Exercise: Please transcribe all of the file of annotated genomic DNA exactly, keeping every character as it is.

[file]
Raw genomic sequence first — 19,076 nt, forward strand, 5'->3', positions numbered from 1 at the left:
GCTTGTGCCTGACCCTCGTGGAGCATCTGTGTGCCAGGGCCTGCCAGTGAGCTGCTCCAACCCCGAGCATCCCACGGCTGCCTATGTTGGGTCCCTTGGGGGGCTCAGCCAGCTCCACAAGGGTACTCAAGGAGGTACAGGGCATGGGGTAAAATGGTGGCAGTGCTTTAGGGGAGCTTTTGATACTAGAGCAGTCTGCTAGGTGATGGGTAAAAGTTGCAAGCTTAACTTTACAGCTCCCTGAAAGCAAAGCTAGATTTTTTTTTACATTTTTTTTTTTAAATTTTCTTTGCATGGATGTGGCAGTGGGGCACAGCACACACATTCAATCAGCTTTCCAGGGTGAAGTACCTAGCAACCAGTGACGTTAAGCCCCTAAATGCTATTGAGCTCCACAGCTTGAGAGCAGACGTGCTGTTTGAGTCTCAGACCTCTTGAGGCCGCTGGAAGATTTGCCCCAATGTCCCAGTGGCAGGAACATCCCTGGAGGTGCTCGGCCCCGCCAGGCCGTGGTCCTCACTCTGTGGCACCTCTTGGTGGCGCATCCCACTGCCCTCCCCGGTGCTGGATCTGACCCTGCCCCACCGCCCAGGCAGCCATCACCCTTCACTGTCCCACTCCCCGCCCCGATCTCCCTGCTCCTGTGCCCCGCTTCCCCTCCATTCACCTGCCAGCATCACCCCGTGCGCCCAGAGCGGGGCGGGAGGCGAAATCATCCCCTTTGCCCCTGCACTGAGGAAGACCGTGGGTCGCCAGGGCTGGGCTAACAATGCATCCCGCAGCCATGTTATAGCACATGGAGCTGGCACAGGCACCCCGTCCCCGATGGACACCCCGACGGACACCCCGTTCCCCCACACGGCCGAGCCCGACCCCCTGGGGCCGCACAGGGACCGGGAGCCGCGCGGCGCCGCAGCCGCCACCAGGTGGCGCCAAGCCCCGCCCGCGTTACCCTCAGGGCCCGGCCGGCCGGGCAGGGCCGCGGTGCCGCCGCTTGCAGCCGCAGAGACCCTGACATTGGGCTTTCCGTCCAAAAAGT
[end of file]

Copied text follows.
Raw genomic sequence first — 19,076 nt, forward strand, 5'->3', positions numbered from 1 at the left:
GCTTGTGCCTGACCCTCGTGGAGCATCTGTGTGCCAGGGCCTGCCAGTGAGCTGCTCCAACCCCGAGCATCCCACGGCTGCCTATGTTGGGTCCCTTGGGGGGCTCAGCCAGCTCCACAAGGGTACTCAAGGAGGTACAGGGCATGGGGTAAAATGGTGGCAGTGCTTTAGGGGAGCTTTTGATACTAGAGCAGTCTGCTAGGTGATGGGTAAAAGTTGCAAGCTTAACTTTACAGCTCCCTGAAAGCAAAGCTAGATTTTTTTTTACATTTTTTTTTTTAAATTTTCTTTGCATGGATGTGGCAGTGGGGCACAGCACACACATTCAATCAGCTTTCCAGGGTGAAGTACCTAGCAACCAGTGACGTTAAGCCCCTAAATGCTATTGAGCTCCACAGCTTGAGAGCAGACGTGCTGTTTGAGTCTCAGACCTCTTGAGGCCGCTGGAAGATTTGCCCCAATGTCCCAGTGGCAGGAACATCCCTGGAGGTGCTCGGCCCCGCCAGGCCGTGGTCCTCACTCTGTGGCACCTCTTGGTGGCGCATCCCACTGCCCTCCCCGGTGCTGGATCTGACCCTGCCCCACCGCCCAGGCAGCCATCACCCTTCACTGTCCCACTCCCCGCCCCGATCTCCCTGCTCCTGTGCCCCGCTTCCCCTCCATTCACCTGCCAGCATCACCCCGTGCGCCCAGAGCGGGGCGGGAGGCGAAATCATCCCCTTTGCCCCTGCACTGAGGAAGACCGTGGGTCGCCAGGGCTGGGCTAACAATGCATCCCGCAGCCATGTTATAGCACATGGAGCTGGCACAGGCACCCCGTCCCCGATGGACACCCCGACGGACACCCCGTTCCCCCACACGGCCGAGCCCGACCCCCTGGGGCCGCACAGGGACCGGGAGCCGCGCGGCGCCGCAGCCGCCACCAGGTGGCGCCAAGCCCCGCCCGCGTTACCCTCAGGGCCCGGCCGGCCGGGCAGGGCCGCGGTGCCGCCGCTTGCAGCCGCAGAGACCCTGACATTGGGCTTTCCGTCCAAAAAGT